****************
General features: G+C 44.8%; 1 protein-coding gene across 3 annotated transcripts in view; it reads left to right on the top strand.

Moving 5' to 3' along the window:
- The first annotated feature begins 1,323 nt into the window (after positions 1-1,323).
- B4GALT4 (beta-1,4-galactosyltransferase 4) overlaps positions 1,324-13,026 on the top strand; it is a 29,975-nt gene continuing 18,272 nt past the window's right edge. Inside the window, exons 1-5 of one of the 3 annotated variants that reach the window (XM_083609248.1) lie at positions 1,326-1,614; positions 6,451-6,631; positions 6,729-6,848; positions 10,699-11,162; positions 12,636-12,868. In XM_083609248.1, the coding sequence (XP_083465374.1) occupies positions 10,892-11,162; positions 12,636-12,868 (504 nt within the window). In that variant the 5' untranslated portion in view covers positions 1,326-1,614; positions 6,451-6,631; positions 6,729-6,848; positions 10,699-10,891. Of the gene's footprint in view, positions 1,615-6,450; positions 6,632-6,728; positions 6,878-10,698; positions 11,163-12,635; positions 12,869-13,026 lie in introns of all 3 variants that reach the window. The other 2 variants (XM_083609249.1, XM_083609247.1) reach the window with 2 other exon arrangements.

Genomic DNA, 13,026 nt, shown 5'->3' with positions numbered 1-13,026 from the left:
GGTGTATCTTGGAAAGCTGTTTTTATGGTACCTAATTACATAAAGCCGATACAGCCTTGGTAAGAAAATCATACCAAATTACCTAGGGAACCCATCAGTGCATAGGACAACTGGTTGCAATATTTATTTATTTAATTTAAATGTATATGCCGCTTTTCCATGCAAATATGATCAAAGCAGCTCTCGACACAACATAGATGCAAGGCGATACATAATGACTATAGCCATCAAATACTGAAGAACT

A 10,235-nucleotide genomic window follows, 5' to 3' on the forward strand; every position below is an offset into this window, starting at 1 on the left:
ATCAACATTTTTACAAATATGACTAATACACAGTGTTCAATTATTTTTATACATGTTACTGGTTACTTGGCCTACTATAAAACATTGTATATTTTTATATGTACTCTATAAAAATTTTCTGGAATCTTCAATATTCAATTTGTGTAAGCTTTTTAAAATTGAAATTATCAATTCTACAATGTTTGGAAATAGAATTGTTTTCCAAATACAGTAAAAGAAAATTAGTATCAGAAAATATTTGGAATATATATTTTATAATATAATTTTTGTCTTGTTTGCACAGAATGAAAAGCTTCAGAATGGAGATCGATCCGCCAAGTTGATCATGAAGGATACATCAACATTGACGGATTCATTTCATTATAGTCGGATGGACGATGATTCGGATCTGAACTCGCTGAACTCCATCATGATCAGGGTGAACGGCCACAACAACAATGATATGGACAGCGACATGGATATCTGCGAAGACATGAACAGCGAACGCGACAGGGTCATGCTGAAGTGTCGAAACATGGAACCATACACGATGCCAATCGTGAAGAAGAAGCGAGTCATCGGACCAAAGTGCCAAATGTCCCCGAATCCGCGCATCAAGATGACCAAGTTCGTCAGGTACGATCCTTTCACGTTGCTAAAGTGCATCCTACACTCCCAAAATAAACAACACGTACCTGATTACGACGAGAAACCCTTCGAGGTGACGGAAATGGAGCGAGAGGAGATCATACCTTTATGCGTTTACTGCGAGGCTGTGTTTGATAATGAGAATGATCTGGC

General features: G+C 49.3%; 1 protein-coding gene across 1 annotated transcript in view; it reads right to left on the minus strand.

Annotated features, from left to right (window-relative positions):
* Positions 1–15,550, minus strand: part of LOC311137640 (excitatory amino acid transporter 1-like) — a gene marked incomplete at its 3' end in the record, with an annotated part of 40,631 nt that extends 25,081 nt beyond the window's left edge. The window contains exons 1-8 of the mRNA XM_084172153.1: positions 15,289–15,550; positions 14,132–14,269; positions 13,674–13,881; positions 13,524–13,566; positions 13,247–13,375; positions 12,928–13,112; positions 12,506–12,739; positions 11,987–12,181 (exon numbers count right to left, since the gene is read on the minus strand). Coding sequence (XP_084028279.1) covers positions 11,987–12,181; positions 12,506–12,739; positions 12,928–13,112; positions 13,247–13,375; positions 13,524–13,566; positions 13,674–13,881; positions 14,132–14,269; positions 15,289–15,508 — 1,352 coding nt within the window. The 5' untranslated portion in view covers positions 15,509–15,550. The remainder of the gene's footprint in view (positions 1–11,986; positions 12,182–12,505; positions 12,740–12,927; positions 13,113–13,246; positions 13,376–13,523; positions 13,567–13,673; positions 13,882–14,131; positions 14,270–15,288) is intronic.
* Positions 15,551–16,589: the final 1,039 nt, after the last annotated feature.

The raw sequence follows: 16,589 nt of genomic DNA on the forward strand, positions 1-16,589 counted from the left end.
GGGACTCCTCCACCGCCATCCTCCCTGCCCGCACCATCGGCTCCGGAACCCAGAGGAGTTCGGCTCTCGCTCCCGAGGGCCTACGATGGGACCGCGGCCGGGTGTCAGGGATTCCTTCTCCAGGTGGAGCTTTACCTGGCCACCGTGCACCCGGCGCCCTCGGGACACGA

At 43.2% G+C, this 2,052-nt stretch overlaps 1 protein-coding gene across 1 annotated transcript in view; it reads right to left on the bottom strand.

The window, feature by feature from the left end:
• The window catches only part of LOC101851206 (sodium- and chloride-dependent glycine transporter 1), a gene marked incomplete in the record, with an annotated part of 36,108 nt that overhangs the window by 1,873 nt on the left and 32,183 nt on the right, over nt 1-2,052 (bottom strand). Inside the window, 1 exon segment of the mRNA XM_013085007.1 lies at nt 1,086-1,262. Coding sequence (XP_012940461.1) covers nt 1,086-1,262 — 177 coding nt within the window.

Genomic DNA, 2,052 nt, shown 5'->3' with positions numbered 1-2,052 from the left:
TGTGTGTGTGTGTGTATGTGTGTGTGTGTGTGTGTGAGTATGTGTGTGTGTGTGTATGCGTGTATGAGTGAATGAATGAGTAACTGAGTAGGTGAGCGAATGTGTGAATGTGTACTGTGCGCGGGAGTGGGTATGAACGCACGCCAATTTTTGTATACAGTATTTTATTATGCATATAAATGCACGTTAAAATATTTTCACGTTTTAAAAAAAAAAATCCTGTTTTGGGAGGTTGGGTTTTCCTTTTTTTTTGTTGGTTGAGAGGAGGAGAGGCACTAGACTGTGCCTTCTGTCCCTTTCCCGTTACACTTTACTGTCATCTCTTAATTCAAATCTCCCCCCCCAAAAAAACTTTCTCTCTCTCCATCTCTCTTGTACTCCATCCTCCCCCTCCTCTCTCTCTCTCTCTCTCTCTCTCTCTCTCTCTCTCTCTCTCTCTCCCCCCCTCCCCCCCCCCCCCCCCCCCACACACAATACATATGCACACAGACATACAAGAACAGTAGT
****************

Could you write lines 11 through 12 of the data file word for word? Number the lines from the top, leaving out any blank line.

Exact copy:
* Positions 1–15,550, minus strand: part of LOC311137640 (excitatory amino acid transporter 1-like) — a gene marked incomplete at its 3' end in the record, with an annotated part of 40,631 nt that extends 25,081 nt beyond the window's left edge. The window contains exons 1-8 of the mRNA XM_084172153.1: positions 15,289–15,550; positions 14,132–14,269; positions 13,674–13,881; positions 13,524–13,566; positions 13,247–13,375; positions 12,928–13,112; positions 12,506–12,739; positions 11,987–12,181 (exon numbers count right to left, since the gene is read on the minus strand). Coding sequence (XP_084028279.1) covers positions 11,987–12,181; positions 12,506–12,739; positions 12,928–13,112; positions 13,247–13,375; positions 13,524–13,566; positions 13,674–13,881; positions 14,132–14,269; positions 15,289–15,508 — 1,352 coding nt within the window. The 5' untranslated portion in view covers positions 15,509–15,550. The remainder of the gene's footprint in view (positions 1–11,986; positions 12,182–12,505; positions 12,740–12,927; positions 13,113–13,246; positions 13,376–13,523; positions 13,567–13,673; positions 13,882–14,131; positions 14,270–15,288) is intronic.
* Positions 15,551–16,589: the final 1,039 nt, after the last annotated feature.